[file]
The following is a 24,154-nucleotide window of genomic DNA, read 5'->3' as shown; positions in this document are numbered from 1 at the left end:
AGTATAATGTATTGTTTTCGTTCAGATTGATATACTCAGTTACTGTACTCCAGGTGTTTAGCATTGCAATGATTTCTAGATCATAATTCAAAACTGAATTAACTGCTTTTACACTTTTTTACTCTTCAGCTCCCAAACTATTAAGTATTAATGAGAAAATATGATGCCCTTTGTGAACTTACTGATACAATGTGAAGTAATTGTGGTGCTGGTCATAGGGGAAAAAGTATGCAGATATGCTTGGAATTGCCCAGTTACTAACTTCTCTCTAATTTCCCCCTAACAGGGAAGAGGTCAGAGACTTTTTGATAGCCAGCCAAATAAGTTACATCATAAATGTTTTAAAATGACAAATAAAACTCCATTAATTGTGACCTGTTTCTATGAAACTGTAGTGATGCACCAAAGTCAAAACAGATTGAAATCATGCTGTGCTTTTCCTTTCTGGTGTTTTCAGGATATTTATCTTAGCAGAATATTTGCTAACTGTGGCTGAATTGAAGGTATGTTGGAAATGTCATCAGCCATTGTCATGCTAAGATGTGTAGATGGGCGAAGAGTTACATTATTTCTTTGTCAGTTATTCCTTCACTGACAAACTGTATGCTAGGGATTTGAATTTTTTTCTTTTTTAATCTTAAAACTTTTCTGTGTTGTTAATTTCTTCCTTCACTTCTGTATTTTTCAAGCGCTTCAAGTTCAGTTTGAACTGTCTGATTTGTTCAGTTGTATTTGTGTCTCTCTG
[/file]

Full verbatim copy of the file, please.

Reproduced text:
The following is a 24,154-nucleotide window of genomic DNA, read 5'->3' as shown; positions in this document are numbered from 1 at the left end:
AGTATAATGTATTGTTTTCGTTCAGATTGATATACTCAGTTACTGTACTCCAGGTGTTTAGCATTGCAATGATTTCTAGATCATAATTCAAAACTGAATTAACTGCTTTTACACTTTTTTACTCTTCAGCTCCCAAACTATTAAGTATTAATGAGAAAATATGATGCCCTTTGTGAACTTACTGATACAATGTGAAGTAATTGTGGTGCTGGTCATAGGGGAAAAAGTATGCAGATATGCTTGGAATTGCCCAGTTACTAACTTCTCTCTAATTTCCCCCTAACAGGGAAGAGGTCAGAGACTTTTTGATAGCCAGCCAAATAAGTTACATCATAAATGTTTTAAAATGACAAATAAAACTCCATTAATTGTGACCTGTTTCTATGAAACTGTAGTGATGCACCAAAGTCAAAACAGATTGAAATCATGCTGTGCTTTTCCTTTCTGGTGTTTTCAGGATATTTATCTTAGCAGAATATTTGCTAACTGTGGCTGAATTGAAGGTATGTTGGAAATGTCATCAGCCATTGTCATGCTAAGATGTGTAGATGGGCGAAGAGTTACATTATTTCTTTGTCAGTTATTCCTTCACTGACAAACTGTATGCTAGGGATTTGAATTTTTTTCTTTTTTAATCTTAAAACTTTTCTGTGTTGTTAATTTCTTCCTTCACTTCTGTATTTTTCAAGCGCTTCAAGTTCAGTTTGAACTGTCTGATTTGTTCAGTTGTATTTGTGTCTCTCTG